However, Atlético Internacional collapsed in 1910 and Americano went to São Paulo in 1911. With the city students disgruntled with this turn of events, a conference was organized at the offices of the Concordia Club, with the intention of organizing a football club.

The discussion, which lasted 14 hours, was chaired by three sportsmen from the city: Raymundo Marques Francisco, Mário Ferraz de Campos, and Argemiro de Souza Junior. During the discussion, the participants unanimously agreed on the concept of Edmundo Jorge de Araujo: Santos Foot-Ball Club.

Thus, the club was legally founded on 14 April 1912, hours before the RMS Titanic fell into the Atlantic Ocean. As is often claimed, " One Giant sunk into the water, and on the same day Another One was born". The club's initial president was Sizino Patuska.

The beginning of the story

The club's first practice match took place on 23 June 1912 at the Villa Macuco field, against a local club called Thereza. Santos won 2–1. The first Santista goal was scored by Anacleto Ferramenta da Silva, with Geraule Moreira Ribeiro adding another one later on.

The first official match was held on 15 September of that same year, beating Santos Athletic Club 3–2. Arnaldo Silveira, one of the founding founders of Santos, scored the first official goal of the club.

Although Santos earned their first victory against Corinthians, a 3–6 away win at the Parque Antárctica, the 5–1 and 6–1 thumpings that Santos suffered at the hands of SC Internacional and Americano, respectively, and the high cost of travel, forced the team to abandon the tournament and make much-needed improvements.

However, in 1913 the Campeonato Santista was first contested, with the Alvinegro claiming their first-ever title after winning all six matches, scoring 35 goals, and allowing only seven. In 1914, due to an internal financial difficulty, Santos only played friendly matches, winning all seven of them. In 1915, Santos changed their name briefly to União Futebol Clube in order to play in another city competition owing to funding problems. With economic stability in hand, the Vila Belmiro sports park was launched on 12 October 1916.

Between the 1917 and 1926 seasons, Santos was acknowledged as a good and skilled squad, but one that could not mount a genuine threat for the state crown, placing no higher than fourth place.

That changed in 1927 when the tradition of the Alvinegro became defined throughout the 1920s: the discovery and creation of emerging talent. With the Kraken, Patusca was the first Santista to compete in a World Cup, as a member of the Brazilian national team squad in the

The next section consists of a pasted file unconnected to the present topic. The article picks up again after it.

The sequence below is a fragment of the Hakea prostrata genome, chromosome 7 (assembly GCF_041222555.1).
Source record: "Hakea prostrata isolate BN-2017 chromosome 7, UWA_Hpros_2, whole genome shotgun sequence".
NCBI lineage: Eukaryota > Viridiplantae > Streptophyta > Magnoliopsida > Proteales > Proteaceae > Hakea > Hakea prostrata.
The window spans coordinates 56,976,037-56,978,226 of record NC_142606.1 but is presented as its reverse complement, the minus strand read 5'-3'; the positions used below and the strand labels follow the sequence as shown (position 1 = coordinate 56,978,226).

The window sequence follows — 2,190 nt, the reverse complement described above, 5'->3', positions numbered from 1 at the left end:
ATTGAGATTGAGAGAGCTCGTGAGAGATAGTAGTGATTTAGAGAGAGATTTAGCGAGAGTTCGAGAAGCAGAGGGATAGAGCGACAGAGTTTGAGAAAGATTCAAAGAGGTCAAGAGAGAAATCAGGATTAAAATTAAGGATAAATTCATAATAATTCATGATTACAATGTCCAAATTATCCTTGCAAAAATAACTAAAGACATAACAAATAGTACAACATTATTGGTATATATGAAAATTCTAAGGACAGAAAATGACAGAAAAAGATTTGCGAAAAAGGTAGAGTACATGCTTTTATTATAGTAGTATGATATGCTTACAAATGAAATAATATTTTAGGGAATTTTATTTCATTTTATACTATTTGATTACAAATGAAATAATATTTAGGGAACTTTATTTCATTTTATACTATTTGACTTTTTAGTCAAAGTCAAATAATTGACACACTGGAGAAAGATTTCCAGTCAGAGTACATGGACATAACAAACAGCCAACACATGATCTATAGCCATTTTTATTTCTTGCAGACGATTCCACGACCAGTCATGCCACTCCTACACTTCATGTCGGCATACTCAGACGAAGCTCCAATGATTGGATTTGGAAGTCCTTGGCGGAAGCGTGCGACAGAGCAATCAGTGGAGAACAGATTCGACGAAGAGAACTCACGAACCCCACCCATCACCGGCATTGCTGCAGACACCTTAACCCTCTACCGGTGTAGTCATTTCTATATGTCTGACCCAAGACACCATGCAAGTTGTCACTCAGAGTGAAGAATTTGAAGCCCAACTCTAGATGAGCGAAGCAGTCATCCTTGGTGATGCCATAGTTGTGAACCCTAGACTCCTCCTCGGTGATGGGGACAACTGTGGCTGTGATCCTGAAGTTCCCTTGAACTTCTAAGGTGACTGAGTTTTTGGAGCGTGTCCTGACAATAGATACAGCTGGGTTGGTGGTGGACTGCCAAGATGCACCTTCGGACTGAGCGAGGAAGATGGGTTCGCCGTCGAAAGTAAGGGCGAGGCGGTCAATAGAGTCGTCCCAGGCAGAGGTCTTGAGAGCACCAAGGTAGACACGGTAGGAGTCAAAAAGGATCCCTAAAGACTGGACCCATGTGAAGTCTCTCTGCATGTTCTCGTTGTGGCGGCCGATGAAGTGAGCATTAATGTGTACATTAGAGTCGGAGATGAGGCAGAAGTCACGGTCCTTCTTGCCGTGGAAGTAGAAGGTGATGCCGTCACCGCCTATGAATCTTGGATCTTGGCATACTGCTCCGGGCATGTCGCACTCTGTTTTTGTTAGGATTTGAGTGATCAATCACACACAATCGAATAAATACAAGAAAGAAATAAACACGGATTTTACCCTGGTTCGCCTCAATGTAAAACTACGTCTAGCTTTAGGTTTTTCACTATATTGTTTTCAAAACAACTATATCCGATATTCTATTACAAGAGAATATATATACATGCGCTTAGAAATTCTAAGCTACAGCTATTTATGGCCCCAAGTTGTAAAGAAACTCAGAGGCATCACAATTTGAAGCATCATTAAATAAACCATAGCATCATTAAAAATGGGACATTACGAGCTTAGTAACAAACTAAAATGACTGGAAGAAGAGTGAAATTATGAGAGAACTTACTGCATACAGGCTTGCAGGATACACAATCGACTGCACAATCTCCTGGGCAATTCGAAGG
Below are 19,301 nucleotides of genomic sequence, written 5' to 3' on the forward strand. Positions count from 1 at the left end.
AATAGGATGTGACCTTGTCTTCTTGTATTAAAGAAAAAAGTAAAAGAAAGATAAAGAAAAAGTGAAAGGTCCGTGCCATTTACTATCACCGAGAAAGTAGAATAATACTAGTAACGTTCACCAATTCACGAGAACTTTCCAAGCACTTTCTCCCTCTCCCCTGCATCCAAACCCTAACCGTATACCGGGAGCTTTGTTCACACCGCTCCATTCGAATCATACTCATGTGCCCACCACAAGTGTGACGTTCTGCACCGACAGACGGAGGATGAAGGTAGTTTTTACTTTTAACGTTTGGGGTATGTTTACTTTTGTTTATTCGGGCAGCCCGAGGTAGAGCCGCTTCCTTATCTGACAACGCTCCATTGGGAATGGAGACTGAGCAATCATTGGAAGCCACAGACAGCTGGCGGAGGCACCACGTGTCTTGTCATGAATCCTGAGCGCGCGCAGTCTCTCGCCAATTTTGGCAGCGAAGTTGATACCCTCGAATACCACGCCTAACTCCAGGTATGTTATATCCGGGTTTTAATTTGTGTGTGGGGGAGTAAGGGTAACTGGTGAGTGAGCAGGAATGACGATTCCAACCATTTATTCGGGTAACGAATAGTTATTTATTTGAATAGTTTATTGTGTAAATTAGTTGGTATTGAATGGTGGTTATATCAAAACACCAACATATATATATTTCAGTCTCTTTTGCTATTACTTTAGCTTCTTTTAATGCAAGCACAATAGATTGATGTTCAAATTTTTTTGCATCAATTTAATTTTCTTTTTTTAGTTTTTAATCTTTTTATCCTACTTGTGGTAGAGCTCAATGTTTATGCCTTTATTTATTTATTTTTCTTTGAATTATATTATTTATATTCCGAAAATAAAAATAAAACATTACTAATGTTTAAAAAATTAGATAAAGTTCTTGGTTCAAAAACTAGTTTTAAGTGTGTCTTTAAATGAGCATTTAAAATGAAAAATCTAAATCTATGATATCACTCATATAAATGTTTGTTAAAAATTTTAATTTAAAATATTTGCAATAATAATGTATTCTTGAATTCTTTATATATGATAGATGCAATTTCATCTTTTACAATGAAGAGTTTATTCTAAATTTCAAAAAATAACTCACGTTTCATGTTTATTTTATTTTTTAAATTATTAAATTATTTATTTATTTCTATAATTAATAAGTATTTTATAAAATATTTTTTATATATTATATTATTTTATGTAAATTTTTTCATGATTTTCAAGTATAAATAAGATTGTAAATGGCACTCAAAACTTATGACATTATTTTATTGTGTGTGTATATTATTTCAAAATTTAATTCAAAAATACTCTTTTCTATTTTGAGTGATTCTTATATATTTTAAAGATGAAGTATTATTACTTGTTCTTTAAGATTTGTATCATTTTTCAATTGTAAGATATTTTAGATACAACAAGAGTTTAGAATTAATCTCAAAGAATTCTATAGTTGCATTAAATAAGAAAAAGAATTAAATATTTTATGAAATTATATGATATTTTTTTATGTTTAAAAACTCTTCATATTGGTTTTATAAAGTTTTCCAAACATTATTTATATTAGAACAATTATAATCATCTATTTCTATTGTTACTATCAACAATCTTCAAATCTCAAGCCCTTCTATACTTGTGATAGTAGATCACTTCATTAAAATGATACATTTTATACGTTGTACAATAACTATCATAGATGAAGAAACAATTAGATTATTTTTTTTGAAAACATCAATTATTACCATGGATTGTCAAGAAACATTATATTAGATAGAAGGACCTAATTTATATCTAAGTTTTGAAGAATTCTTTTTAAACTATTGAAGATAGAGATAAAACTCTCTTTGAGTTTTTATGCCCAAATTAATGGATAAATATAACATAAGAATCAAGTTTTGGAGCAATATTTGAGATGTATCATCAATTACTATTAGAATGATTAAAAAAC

FIFA World Cup

in 1930, the inaugural World Cup.

Santos finished as runners-up in 1927, 1928, and 1929, scoring 100 goals in 16 games in the 1927 season, resulting in an astounding pace of 6.25 goals per match.

 The milestone of 100 goals was a consequence of work qualities that later would become an extract in the official hymn of the club: Técnica e Disciplina. The 10-1 thumping of Espanha at the hands of Santos offered the highlight of its preseason training.

In the penultimate match of the state championship, Santos defeated Corinthians 2–0 at the Estádio Parque São Jorge, Corinthians' home field at the time, to win their first state title ever, due to goals by Raul and an experienced Araken Patusca. This momentous consecration confirmed Santos' first major title and laid the path for future generations to follow. 

Although Santos failed to regain the state title next season, the club remained undefeated in international matches during the 1930s, with seven victories and one tie. The most overpowering triumph was against the

France national football team

, which arrived at Santos on 30 July following the FIFA World Cup in Uruguay and opted to use the stop to play against a local team, handily losing 6–1 with four goals by Feitiço.

The ups and downs

Following their success in the 1935 Paulistão, many important players of the winning side left or retired soon afterward, depriving the club of its veterans. Santos would finish in 4th place in their failed bid to defend the state title in 1936.